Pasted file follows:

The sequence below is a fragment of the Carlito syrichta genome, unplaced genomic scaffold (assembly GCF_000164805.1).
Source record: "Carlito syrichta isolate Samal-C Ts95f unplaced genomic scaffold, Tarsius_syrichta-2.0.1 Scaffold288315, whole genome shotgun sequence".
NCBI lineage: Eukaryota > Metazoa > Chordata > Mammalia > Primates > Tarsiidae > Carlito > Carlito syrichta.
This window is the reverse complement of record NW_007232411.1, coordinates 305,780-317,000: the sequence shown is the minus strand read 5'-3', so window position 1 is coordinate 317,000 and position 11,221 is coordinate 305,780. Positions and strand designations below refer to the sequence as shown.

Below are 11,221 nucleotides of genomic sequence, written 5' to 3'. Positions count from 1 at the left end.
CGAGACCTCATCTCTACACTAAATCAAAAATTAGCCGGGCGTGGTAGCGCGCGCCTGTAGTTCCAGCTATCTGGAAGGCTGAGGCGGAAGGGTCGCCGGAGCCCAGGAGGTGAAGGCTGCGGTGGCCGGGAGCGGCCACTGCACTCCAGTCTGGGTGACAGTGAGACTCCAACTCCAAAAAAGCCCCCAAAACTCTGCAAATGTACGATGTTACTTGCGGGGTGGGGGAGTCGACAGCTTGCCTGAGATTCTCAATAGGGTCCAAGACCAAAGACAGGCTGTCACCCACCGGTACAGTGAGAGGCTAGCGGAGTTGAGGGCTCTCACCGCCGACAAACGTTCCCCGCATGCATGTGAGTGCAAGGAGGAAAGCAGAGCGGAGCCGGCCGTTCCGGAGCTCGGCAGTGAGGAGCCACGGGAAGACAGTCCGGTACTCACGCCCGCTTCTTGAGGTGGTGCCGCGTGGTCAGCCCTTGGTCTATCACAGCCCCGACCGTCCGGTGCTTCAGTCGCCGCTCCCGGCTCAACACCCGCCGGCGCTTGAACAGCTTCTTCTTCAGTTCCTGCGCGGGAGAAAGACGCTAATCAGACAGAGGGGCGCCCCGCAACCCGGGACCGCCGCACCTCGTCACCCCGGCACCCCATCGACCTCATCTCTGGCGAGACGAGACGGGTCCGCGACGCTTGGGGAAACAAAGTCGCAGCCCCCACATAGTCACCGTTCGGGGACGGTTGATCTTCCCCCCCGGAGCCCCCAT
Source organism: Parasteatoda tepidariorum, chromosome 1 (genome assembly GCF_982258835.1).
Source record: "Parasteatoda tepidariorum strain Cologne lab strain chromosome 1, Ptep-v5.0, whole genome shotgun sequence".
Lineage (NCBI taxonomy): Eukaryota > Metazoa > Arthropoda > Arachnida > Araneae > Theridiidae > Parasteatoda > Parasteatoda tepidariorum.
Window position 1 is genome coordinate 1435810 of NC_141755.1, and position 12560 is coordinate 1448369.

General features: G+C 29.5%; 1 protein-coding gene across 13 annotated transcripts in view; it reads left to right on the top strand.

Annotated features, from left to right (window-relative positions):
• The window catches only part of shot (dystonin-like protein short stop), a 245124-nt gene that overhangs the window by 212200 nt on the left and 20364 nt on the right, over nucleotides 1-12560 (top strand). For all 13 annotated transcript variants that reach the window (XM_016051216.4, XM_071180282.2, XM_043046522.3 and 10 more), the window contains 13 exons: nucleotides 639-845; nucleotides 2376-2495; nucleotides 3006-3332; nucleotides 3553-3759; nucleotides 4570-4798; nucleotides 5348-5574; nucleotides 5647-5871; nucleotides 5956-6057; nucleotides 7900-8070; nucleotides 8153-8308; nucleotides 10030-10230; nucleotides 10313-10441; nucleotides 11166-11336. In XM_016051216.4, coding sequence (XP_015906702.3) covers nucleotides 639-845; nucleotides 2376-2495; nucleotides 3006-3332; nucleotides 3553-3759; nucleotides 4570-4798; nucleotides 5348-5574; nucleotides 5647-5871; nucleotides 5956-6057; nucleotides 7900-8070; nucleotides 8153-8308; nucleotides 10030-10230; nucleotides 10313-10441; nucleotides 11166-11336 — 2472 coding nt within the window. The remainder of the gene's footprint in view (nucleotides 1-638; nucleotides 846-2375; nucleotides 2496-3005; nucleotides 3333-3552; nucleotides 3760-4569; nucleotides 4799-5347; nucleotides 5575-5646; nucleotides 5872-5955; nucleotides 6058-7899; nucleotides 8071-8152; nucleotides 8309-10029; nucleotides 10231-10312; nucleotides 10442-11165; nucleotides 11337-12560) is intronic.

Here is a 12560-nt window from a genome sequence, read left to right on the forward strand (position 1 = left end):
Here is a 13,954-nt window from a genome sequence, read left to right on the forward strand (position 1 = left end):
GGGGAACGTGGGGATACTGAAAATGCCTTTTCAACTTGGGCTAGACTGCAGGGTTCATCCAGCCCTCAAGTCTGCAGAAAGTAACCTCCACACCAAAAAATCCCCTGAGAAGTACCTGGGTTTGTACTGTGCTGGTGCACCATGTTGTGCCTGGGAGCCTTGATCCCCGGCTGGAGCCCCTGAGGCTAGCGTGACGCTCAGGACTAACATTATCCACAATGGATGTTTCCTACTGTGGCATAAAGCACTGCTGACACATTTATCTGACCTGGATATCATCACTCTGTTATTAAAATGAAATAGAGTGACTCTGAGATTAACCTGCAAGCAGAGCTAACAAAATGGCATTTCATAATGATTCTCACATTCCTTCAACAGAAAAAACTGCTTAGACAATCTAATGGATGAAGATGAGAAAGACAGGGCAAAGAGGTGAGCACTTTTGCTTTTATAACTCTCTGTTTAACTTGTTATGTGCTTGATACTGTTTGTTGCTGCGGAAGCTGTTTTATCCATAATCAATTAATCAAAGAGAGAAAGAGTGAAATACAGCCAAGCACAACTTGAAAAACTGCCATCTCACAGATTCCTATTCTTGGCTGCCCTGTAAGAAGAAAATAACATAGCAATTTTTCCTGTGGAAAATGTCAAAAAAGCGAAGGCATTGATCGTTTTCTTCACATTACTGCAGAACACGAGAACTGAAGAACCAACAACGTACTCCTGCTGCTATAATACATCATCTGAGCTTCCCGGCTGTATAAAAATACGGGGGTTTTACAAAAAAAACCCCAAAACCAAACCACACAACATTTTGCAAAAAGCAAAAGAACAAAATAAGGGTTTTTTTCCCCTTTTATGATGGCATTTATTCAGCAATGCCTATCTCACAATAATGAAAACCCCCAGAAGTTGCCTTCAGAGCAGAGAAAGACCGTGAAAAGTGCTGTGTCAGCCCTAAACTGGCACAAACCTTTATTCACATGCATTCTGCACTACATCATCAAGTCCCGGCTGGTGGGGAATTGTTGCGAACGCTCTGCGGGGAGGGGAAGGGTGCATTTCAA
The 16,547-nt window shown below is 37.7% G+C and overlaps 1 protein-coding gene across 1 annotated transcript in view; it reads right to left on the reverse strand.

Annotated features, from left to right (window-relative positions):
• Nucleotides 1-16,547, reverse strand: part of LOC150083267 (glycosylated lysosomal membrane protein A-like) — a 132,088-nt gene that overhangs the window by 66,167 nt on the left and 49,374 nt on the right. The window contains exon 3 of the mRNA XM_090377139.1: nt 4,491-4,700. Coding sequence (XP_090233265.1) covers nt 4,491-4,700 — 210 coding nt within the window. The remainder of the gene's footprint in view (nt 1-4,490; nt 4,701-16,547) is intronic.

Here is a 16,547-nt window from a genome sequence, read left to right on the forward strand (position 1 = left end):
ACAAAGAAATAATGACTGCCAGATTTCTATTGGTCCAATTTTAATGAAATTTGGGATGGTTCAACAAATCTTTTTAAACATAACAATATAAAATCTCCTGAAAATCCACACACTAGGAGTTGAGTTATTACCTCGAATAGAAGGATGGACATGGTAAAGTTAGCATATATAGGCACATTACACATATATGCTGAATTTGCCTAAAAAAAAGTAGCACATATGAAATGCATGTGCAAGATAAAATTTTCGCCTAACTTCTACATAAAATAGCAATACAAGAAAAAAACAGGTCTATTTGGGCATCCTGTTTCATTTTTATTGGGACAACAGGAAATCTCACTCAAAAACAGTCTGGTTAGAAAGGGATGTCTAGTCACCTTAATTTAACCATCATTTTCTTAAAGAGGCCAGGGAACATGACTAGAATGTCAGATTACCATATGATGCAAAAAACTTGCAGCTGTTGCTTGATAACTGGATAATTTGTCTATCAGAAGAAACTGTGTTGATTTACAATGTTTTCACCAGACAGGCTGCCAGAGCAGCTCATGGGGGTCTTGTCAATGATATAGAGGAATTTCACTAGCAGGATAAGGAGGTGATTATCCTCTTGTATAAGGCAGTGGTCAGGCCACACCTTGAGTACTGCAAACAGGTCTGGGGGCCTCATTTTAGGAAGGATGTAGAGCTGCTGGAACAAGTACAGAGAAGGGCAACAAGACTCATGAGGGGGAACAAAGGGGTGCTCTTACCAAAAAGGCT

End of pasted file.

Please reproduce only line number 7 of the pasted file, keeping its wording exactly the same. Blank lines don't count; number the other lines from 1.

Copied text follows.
Source organism: Parasteatoda tepidariorum, chromosome 1 (genome assembly GCF_982258835.1).